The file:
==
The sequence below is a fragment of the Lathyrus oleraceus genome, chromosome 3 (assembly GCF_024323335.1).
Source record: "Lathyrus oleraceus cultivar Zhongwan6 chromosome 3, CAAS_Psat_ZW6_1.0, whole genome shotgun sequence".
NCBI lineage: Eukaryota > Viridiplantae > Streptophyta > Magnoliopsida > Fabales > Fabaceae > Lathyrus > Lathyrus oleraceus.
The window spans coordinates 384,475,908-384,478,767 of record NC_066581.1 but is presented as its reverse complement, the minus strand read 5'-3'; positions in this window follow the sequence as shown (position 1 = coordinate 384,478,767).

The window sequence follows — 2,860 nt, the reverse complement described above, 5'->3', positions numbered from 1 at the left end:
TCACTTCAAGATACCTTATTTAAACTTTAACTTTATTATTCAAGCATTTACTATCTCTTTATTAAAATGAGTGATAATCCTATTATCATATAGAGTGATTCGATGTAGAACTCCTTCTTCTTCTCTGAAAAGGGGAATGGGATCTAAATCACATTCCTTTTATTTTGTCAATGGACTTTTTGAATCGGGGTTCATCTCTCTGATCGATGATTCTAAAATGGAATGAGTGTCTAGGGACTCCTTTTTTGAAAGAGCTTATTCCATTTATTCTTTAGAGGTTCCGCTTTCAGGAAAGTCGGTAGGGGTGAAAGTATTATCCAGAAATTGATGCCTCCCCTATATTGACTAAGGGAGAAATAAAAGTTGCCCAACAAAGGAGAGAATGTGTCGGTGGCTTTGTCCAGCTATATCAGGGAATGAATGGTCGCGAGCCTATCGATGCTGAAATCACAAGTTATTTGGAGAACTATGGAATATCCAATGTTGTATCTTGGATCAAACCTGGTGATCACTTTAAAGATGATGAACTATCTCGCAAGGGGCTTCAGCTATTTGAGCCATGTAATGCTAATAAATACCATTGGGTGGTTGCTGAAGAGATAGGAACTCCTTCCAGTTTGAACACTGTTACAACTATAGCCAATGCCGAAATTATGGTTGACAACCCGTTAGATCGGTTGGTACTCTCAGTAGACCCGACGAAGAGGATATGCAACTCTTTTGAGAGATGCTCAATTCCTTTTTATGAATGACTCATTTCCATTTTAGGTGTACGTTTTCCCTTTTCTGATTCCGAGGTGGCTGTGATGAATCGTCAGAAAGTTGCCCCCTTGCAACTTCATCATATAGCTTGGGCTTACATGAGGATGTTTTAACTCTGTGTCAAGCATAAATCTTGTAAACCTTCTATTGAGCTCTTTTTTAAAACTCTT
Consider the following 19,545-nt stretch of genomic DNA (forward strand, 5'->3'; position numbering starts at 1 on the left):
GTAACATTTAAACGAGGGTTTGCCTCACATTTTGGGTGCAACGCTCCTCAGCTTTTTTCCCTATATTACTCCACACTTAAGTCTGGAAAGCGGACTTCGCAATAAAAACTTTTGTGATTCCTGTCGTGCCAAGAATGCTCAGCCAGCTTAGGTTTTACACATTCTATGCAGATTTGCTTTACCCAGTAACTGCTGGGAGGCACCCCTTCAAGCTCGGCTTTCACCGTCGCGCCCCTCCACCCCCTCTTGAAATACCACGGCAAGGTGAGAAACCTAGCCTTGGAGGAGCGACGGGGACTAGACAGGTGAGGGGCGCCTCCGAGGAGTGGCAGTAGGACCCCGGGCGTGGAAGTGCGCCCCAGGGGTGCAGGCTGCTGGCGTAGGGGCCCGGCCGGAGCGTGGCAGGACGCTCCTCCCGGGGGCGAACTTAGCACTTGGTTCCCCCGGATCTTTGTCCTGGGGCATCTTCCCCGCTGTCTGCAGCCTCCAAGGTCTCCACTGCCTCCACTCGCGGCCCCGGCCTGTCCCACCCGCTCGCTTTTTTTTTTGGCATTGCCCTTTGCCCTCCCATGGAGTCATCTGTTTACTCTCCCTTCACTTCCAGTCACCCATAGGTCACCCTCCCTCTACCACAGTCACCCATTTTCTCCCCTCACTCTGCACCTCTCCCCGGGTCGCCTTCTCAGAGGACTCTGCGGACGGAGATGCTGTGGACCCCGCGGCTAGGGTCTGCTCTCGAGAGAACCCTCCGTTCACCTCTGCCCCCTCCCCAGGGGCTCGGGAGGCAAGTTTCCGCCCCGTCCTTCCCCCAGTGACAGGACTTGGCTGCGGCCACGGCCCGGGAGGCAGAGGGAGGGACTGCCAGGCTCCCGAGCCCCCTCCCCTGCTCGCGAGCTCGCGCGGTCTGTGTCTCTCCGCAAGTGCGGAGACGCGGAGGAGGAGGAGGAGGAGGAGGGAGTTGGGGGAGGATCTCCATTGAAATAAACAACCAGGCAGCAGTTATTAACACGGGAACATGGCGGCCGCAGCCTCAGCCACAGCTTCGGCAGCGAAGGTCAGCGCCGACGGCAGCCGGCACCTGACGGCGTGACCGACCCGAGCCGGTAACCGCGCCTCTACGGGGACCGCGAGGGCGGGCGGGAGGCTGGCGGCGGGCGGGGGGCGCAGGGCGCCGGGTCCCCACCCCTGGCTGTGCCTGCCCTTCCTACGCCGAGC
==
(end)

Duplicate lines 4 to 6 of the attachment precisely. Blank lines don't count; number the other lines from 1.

The window spans coordinates 384,475,908-384,478,767 of record NC_066581.1 but is presented as its reverse complement, the minus strand read 5'-3'; positions in this window follow the sequence as shown (position 1 = coordinate 384,478,767).

The window sequence follows — 2,860 nt, the reverse complement described above, 5'->3', positions numbered from 1 at the left end:
TCACTTCAAGATACCTTATTTAAACTTTAACTTTATTATTCAAGCATTTACTATCTCTTTATTAAAATGAGTGATAATCCTATTATCATATAGAGTGATTCGATGTAGAACTCCTTCTTCTTCTCTGAAAAGGGGAATGGGATCTAAATCACATTCCTTTTATTTTGTCAATGGACTTTTTGAATCGGGGTTCATCTCTCTGATCGATGATTCTAAAATGGAATGAGTGTCTAGGGACTCCTTTTTTGAAAGAGCTTATTCCATTTATTCTTTAGAGGTTCCGCTTTCAGGAAAGTCGGTAGGGGTGAAAGTATTATCCAGAAATTGATGCCTCCCCTATATTGACTAAGGGAGAAATAAAAGTTGCCCAACAAAGGAGAGAATGTGTCGGTGGCTTTGTCCAGCTATATCAGGGAATGAATGGTCGCGAGCCTATCGATGCTGAAATCACAAGTTATTTGGAGAACTATGGAATATCCAATGTTGTATCTTGGATCAAACCTGGTGATCACTTTAAAGATGATGAACTATCTCGCAAGGGGCTTCAGCTATTTGAGCCATGTAATGCTAATAAATACCATTGGGTGGTTGCTGAAGAGATAGGAACTCCTTCCAGTTTGAACACTGTTACAACTATAGCCAATGCCGAAATTATGGTTGACAACCCGTTAGATCGGTTGGTACTCTCAGTAGACCCGACGAAGAGGATATGCAACTCTTTTGAGAGATGCTCAATTCCTTTTTATGAATGACTCATTTCCATTTTAGGTGTACGTTTTCCCTTTTCTGATTCCGAGGTGGCTGTGATGAATCGTCAGAAAGTTGCCCCCTTGCAACTTCATCATATAGCTTGGGCTTACATGAGGATGTTTTAACTCTGTGTCAAGCATAAATCTTGTAAACCTTCTATTGAGCTCTTTTTTAAAACTCTT